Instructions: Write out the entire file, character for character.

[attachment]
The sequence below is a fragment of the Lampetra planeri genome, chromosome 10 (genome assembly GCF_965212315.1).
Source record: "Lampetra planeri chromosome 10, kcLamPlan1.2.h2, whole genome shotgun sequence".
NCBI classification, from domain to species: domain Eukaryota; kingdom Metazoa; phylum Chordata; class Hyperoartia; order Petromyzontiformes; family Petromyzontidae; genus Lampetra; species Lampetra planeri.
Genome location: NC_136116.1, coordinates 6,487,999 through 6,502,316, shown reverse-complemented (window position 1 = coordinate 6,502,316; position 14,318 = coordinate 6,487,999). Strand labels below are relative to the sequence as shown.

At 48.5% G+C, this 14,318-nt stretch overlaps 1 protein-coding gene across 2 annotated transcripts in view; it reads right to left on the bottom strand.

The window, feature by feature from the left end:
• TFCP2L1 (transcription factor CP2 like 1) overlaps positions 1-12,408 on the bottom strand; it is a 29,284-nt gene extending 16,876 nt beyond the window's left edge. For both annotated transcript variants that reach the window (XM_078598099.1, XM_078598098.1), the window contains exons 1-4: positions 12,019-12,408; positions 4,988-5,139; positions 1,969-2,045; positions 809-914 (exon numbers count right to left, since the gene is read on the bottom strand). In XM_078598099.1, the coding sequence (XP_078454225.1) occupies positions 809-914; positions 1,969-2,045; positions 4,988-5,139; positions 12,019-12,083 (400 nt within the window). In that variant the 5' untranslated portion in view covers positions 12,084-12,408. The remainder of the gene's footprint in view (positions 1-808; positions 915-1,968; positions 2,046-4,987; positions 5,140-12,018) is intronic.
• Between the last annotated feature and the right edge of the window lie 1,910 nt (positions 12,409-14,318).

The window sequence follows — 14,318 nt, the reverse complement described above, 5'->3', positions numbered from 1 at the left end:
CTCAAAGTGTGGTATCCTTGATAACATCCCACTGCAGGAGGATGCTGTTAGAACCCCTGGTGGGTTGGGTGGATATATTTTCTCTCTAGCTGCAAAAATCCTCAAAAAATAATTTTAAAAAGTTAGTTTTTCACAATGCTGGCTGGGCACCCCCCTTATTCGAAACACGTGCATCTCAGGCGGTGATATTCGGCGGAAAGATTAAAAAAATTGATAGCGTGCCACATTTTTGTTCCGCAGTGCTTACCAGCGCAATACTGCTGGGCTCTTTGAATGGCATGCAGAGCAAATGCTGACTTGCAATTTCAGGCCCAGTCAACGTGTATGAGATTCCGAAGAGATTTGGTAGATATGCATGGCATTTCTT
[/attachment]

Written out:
The sequence below is a fragment of the Lampetra planeri genome, chromosome 10 (genome assembly GCF_965212315.1).
Source record: "Lampetra planeri chromosome 10, kcLamPlan1.2.h2, whole genome shotgun sequence".
NCBI classification, from domain to species: domain Eukaryota; kingdom Metazoa; phylum Chordata; class Hyperoartia; order Petromyzontiformes; family Petromyzontidae; genus Lampetra; species Lampetra planeri.
Genome location: NC_136116.1, coordinates 6,487,999 through 6,502,316, shown reverse-complemented (window position 1 = coordinate 6,502,316; position 14,318 = coordinate 6,487,999). Strand labels below are relative to the sequence as shown.

At 48.5% G+C, this 14,318-nt stretch overlaps 1 protein-coding gene across 2 annotated transcripts in view; it reads right to left on the bottom strand.

The window, feature by feature from the left end:
• TFCP2L1 (transcription factor CP2 like 1) overlaps positions 1-12,408 on the bottom strand; it is a 29,284-nt gene extending 16,876 nt beyond the window's left edge. For both annotated transcript variants that reach the window (XM_078598099.1, XM_078598098.1), the window contains exons 1-4: positions 12,019-12,408; positions 4,988-5,139; positions 1,969-2,045; positions 809-914 (exon numbers count right to left, since the gene is read on the bottom strand). In XM_078598099.1, the coding sequence (XP_078454225.1) occupies positions 809-914; positions 1,969-2,045; positions 4,988-5,139; positions 12,019-12,083 (400 nt within the window). In that variant the 5' untranslated portion in view covers positions 12,084-12,408. The remainder of the gene's footprint in view (positions 1-808; positions 915-1,968; positions 2,046-4,987; positions 5,140-12,018) is intronic.
• Between the last annotated feature and the right edge of the window lie 1,910 nt (positions 12,409-14,318).

The window sequence follows — 14,318 nt, the reverse complement described above, 5'->3', positions numbered from 1 at the left end:
CTCAAAGTGTGGTATCCTTGATAACATCCCACTGCAGGAGGATGCTGTTAGAACCCCTGGTGGGTTGGGTGGATATATTTTCTCTCTAGCTGCAAAAATCCTCAAAAAATAATTTTAAAAAGTTAGTTTTTCACAATGCTGGCTGGGCACCCCCCTTATTCGAAACACGTGCATCTCAGGCGGTGATATTCGGCGGAAAGATTAAAAAAATTGATAGCGTGCCACATTTTTGTTCCGCAGTGCTTACCAGCGCAATACTGCTGGGCTCTTTGAATGGCATGCAGAGCAAATGCTGACTTGCAATTTCAGGCCCAGTCAACGTGTATGAGATTCCGAAGAGATTTGGTAGATATGCATGGCATTTCTT